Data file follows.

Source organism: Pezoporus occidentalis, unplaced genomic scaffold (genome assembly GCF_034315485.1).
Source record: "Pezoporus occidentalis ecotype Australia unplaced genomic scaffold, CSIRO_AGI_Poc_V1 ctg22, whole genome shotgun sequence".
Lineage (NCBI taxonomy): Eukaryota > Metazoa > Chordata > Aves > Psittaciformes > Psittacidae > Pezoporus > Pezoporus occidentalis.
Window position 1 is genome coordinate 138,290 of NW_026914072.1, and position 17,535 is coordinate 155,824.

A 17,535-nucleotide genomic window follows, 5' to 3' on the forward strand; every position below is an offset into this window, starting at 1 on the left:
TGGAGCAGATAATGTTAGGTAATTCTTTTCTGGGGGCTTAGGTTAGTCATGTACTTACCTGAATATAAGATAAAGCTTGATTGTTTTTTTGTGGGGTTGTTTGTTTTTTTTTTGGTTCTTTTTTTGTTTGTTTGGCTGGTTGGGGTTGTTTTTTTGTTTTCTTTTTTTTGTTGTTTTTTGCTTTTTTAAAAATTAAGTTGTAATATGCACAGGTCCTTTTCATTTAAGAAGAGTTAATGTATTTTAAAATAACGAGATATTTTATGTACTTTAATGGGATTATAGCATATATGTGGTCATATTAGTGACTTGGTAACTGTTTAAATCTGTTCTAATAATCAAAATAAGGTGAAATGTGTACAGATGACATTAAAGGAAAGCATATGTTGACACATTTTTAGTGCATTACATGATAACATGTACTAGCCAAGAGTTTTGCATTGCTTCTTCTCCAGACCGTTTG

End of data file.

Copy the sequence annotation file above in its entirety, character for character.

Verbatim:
Source organism: Pezoporus occidentalis, unplaced genomic scaffold (genome assembly GCF_034315485.1).
Source record: "Pezoporus occidentalis ecotype Australia unplaced genomic scaffold, CSIRO_AGI_Poc_V1 ctg22, whole genome shotgun sequence".
Lineage (NCBI taxonomy): Eukaryota > Metazoa > Chordata > Aves > Psittaciformes > Psittacidae > Pezoporus > Pezoporus occidentalis.
Window position 1 is genome coordinate 138,290 of NW_026914072.1, and position 17,535 is coordinate 155,824.

A 17,535-nucleotide genomic window follows, 5' to 3' on the forward strand; every position below is an offset into this window, starting at 1 on the left:
TGGAGCAGATAATGTTAGGTAATTCTTTTCTGGGGGCTTAGGTTAGTCATGTACTTACCTGAATATAAGATAAAGCTTGATTGTTTTTTTGTGGGGTTGTTTGTTTTTTTTTTGGTTCTTTTTTTGTTTGTTTGGCTGGTTGGGGTTGTTTTTTTGTTTTCTTTTTTTTGTTGTTTTTTGCTTTTTTAAAAATTAAGTTGTAATATGCACAGGTCCTTTTCATTTAAGAAGAGTTAATGTATTTTAAAATAACGAGATATTTTATGTACTTTAATGGGATTATAGCATATATGTGGTCATATTAGTGACTTGGTAACTGTTTAAATCTGTTCTAATAATCAAAATAAGGTGAAATGTGTACAGATGACATTAAAGGAAAGCATATGTTGACACATTTTTAGTGCATTACATGATAACATGTACTAGCCAAGAGTTTTGCATTGCTTCTTCTCCAGACCGTTTG